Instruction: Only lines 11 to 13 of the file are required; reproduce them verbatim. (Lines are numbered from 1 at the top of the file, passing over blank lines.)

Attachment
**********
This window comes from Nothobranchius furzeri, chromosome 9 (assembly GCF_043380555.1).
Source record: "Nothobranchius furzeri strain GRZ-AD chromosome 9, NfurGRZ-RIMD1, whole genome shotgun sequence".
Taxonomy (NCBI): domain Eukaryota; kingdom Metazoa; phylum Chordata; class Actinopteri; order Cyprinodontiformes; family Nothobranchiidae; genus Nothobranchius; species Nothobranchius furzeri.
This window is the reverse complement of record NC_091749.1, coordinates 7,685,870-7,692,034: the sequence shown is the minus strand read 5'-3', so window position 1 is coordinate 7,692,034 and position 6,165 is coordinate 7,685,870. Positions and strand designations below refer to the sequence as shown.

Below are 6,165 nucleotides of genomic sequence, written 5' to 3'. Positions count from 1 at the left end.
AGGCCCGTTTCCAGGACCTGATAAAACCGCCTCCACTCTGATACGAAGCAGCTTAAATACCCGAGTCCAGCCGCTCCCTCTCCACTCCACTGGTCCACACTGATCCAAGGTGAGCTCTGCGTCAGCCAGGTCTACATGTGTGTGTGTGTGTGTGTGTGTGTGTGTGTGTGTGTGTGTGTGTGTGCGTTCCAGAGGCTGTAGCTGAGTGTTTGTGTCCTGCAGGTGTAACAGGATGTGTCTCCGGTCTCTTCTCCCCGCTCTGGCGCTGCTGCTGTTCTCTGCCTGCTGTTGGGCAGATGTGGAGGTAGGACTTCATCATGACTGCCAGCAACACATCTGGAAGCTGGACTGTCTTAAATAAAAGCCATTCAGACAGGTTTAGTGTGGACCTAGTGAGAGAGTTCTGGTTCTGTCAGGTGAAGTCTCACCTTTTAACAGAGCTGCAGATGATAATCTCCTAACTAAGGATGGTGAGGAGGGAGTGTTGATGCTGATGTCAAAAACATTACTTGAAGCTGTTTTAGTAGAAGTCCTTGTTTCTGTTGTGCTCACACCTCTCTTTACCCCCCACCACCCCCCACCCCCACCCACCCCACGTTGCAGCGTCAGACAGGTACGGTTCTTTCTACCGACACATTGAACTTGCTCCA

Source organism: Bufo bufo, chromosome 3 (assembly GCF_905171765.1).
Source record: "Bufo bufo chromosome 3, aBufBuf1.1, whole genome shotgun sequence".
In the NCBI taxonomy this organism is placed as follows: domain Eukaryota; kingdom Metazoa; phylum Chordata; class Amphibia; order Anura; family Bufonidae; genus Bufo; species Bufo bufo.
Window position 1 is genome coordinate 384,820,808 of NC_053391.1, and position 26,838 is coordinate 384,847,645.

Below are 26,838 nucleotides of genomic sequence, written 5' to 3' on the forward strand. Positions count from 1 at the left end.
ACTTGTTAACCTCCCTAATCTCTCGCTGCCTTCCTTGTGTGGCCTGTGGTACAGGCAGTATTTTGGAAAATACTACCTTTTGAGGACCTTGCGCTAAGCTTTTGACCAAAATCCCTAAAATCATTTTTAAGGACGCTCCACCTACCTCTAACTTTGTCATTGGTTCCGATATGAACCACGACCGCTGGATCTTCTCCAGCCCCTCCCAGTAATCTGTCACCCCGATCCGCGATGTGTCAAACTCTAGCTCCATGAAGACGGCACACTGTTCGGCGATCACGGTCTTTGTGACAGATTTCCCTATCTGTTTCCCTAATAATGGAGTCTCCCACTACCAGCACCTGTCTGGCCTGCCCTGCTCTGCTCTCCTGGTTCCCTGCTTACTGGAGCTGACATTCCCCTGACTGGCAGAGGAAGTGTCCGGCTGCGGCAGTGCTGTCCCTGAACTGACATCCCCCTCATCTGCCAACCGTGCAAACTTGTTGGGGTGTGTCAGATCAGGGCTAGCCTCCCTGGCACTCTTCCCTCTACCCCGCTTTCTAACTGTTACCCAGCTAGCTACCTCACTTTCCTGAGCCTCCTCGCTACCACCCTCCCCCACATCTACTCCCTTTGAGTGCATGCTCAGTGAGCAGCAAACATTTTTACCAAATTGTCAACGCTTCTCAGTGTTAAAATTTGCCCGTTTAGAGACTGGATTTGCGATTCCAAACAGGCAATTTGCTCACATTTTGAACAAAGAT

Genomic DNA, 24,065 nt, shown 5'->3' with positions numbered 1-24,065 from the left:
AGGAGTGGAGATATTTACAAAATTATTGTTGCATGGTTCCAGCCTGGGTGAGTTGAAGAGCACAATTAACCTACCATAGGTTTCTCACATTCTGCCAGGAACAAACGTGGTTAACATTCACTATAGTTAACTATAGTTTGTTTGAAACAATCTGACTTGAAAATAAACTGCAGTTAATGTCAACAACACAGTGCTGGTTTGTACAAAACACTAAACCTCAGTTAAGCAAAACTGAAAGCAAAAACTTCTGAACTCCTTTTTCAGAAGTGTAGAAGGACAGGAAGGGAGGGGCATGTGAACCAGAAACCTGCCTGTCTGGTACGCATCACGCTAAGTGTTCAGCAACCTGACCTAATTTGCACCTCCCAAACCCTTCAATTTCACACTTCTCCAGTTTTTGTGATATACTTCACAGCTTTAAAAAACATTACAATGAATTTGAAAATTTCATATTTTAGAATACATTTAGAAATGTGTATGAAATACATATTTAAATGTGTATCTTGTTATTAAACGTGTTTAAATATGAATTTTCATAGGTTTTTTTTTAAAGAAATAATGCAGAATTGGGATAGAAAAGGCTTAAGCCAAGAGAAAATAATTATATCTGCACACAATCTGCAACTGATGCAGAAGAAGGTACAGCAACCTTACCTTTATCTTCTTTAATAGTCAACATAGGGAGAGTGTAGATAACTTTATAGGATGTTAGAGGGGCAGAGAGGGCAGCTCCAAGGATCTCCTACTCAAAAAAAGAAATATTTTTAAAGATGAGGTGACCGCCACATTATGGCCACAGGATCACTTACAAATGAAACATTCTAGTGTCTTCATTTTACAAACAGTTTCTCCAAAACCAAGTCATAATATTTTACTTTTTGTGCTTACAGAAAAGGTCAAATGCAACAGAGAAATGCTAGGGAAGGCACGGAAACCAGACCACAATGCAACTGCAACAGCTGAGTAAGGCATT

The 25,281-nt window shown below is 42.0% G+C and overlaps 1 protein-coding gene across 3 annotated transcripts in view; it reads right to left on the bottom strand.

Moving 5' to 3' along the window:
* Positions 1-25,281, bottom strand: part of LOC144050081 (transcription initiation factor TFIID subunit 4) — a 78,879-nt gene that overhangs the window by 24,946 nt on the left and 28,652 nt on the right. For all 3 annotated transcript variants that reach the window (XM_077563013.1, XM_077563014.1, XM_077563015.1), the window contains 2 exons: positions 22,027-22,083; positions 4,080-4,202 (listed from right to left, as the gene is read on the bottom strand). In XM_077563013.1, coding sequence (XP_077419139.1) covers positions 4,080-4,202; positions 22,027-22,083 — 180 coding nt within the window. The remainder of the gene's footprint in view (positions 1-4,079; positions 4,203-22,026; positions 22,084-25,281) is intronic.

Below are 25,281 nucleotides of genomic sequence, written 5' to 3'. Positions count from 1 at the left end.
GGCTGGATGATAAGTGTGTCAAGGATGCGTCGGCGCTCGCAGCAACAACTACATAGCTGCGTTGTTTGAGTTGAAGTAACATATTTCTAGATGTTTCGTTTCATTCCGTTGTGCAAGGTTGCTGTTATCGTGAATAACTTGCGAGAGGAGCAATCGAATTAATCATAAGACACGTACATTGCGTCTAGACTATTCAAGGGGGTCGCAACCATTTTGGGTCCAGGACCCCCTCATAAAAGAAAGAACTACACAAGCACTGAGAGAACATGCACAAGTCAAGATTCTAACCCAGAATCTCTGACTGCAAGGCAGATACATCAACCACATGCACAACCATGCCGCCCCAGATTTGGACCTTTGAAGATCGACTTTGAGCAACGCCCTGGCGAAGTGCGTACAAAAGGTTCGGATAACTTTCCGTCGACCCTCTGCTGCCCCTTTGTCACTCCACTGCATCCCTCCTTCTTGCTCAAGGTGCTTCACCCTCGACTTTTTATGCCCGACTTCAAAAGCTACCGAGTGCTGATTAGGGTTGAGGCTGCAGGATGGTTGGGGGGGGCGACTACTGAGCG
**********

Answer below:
Below are 26,838 nucleotides of genomic sequence, written 5' to 3' on the forward strand. Positions count from 1 at the left end.
ACTTGTTAACCTCCCTAATCTCTCGCTGCCTTCCTTGTGTGGCCTGTGGTACAGGCAGTATTTTGGAAAATACTACCTTTTGAGGACCTTGCGCTAAGCTTTTGACCAAAATCCCTAAAATCATTTTTAAGGACGCTCCACCTACCTCTAACTTTGTCATTGGTTCCGATATGAACCACGACCGCTGGATCTTCTCCAGCCCCTCCCAGTAATCTGTCACCCCGATCCGCGATGTGTCAAACTCTAGCTCCATGAAGACGGCACACTGTTCGGCGATCACGGTCTTTGTGACAGATTTCCCTATCTGTTTCCCTAATAATGGAGTCTCCCACTACCAGCACCTGTCTGGCCTGCCCTGCTCTGCTCTCCTGGTTCCCTGCTTACTGGAGCTGACATTCCCCTGACTGGCAGAGGAAGTGTCCGGCTGCGGCAGTGCTGTCCCTGAACTGACATCCCCCTCATCTGCCAACCGTGCAAACTTGTTGGGGTGTGTCAGATCAGGGCTAGCCTCCCTGGCACTCTTCCCTCTACCCCGCTTTCTAACTGTTACCCAGCTAGCTACCTCACTTTCCTGAGCCTCCTCGCTACCACCCTCCCCCACATCTACTCCCTTTGAGTGCATGCTCAGTGAGCAGCAAACATTTTTACCAAATTGTCAACGCTTCTCAGTGTTAAAATTTGCCCGTTTAGAGACTGGATTTGCGATTCCAAACAGGCAATTTGCTCACATTTTGAACAAAGAT

Genomic DNA, 24,065 nt, shown 5'->3' with positions numbered 1-24,065 from the left: